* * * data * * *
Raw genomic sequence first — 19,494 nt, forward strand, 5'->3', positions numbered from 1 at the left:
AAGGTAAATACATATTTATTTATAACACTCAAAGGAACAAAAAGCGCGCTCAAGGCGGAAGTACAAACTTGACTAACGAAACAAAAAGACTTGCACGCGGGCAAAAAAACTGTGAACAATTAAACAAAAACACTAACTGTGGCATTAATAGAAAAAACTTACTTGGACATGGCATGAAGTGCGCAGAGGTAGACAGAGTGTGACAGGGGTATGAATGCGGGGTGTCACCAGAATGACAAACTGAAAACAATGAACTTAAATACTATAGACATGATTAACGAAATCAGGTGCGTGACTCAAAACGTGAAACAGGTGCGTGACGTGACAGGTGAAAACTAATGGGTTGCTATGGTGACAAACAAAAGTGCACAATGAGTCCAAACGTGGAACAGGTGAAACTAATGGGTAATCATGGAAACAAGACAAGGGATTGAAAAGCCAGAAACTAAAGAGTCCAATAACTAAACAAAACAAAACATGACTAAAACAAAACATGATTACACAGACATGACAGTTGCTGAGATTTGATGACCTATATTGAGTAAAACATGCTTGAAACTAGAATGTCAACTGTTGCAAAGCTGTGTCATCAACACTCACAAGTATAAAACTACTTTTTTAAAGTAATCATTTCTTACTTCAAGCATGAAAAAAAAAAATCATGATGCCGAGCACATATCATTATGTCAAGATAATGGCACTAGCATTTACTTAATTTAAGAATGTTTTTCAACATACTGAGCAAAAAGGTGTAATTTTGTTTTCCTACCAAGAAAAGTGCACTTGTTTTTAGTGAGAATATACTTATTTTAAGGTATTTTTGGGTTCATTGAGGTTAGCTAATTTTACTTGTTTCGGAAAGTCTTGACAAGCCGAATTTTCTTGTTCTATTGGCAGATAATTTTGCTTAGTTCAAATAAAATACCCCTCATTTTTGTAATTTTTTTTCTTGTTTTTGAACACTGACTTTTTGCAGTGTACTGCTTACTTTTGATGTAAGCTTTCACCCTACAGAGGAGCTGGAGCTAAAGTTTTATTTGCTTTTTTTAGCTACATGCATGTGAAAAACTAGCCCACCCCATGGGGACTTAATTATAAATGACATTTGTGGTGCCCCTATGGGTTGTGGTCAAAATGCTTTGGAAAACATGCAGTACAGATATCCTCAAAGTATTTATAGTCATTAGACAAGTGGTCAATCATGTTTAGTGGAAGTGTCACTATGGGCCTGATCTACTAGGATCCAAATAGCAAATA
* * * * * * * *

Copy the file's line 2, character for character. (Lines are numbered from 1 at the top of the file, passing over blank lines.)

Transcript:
AAGGTAAATACATATTTATTTATAACACTCAAAGGAACAAAAAGCGCGCTCAAGGCGGAAGTACAAACTTGACTAACGAAACAAAAAGACTTGCACGCGGGCAAAAAAACTGTGAACAATTAAACAAAAACACTAACTGTGGCATTAATAGAAAAAACTTACTTGGACATGGCATGAAGTGCGCAGAGGTAGACAGAGTGTGACAGGGGTATGAATGCGGGGTGTCACCAGAATGACAAACTGAAAACAATGAACTTAAATACTATAGACATGATTAACGAAATCAGGTGCGTGACTCAAAACGTGAAACAGGTGCGTGACGTGACAGGTGAAAACTAATGGGTTGCTATGGTGACAAACAAAAGTGCACAATGAGTCCAAACGTGGAACAGGTGAAACTAATGGGTAATCATGGAAACAAGACAAGGGATTGAAAAGCCAGAAACTAAAGAGTCCAATAACTAAACAAAACAAAACATGACTAAAACAAAACATGATTACACAGACATGACAGTTGCTGAGATTTGATGACCTATATTGAGTAAAACATGCTTGAAACTAGAATGTCAACTGTTGCAAAGCTGTGTCATCAACACTCACAAGTATAAAACTACTTTTTTAAAGTAATCATTTCTTACTTCAAGCATGAAAAAAAAAAATCATGATGCCGAGCACATATCATTATGTCAAGATAATGGCACTAGCATTTACTTAATTTAAGAATGTTTTTCAACATACTGAGCAAAAAGGTGTAATTTTGTTTTCCTACCAAGAAAAGTGCACTTGTTTTTAGTGAGAATATACTTATTTTAAGGTATTTTTGGGTTCATTGAGGTTAGCTAATTTTACTTGTTTCGGAAAGTCTTGACAAGCCGAATTTTCTTGTTCTATTGGCAGATAATTTTGCTTAGTTCAAATAAAATACCCCTCATTTTTGTAATTTTTTTTCTTGTTTTTGAACACTGACTTTTTGCAGTGTACTGCTTACTTTTGATGTAAGCTTTCACCCTACAGAGGAGCTGGAGCTAAAGTTTTATTTGCTTTTTTTAGCTACATGCATGTGAAAAACTAGCCCACCCCATGGGGACTTAATTATAAATGACATTTGTGGTGCCCCTATGGGTTGTGGTCAAAATGCTTTGGAAAACATGCAGTACAGATATCCTCAAAGTATTTATAGTCATTAGACAAGTGGTCAATCATGTTTAGTGGAAGTGTCACTATGGGCCTGATCTACTAGGATCCAAATAGCAAATA